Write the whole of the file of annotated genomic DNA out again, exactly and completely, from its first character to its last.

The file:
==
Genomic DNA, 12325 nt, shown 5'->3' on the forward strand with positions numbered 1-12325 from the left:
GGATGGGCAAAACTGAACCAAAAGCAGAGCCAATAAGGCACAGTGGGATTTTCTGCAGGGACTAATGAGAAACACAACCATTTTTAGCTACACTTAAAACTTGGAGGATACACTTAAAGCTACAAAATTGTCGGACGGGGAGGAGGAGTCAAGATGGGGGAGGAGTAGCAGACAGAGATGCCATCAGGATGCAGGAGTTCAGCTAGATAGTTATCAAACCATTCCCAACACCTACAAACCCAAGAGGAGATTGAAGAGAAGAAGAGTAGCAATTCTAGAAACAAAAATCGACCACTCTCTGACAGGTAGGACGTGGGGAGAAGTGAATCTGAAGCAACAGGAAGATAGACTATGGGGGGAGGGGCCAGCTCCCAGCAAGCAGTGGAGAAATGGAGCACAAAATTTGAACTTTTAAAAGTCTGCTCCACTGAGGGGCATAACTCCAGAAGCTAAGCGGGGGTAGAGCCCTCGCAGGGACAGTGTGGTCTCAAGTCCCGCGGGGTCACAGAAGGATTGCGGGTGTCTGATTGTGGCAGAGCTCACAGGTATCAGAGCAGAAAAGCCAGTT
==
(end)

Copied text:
Genomic DNA, 12325 nt, shown 5'->3' on the forward strand with positions numbered 1-12325 from the left:
GGATGGGCAAAACTGAACCAAAAGCAGAGCCAATAAGGCACAGTGGGATTTTCTGCAGGGACTAATGAGAAACACAACCATTTTTAGCTACACTTAAAACTTGGAGGATACACTTAAAGCTACAAAATTGTCGGACGGGGAGGAGGAGTCAAGATGGGGGAGGAGTAGCAGACAGAGATGCCATCAGGATGCAGGAGTTCAGCTAGATAGTTATCAAACCATTCCCAACACCTACAAACCCAAGAGGAGATTGAAGAGAAGAAGAGTAGCAATTCTAGAAACAAAAATCGACCACTCTCTGACAGGTAGGACGTGGGGAGAAGTGAATCTGAAGCAACAGGAAGATAGACTATGGGGGGAGGGGCCAGCTCCCAGCAAGCAGTGGAGAAATGGAGCACAAAATTTGAACTTTTAAAAGTCTGCTCCACTGAGGGGCATAACTCCAGAAGCTAAGCGGGGGTAGAGCCCTCGCAGGGACAGTGTGGTCTCAAGTCCCGCGGGGTCACAGAAGGATTGCGGGTGTCTGATTGTGGCAGAGCTCACAGGTATCAGAGCAGAAAAGCCAGTT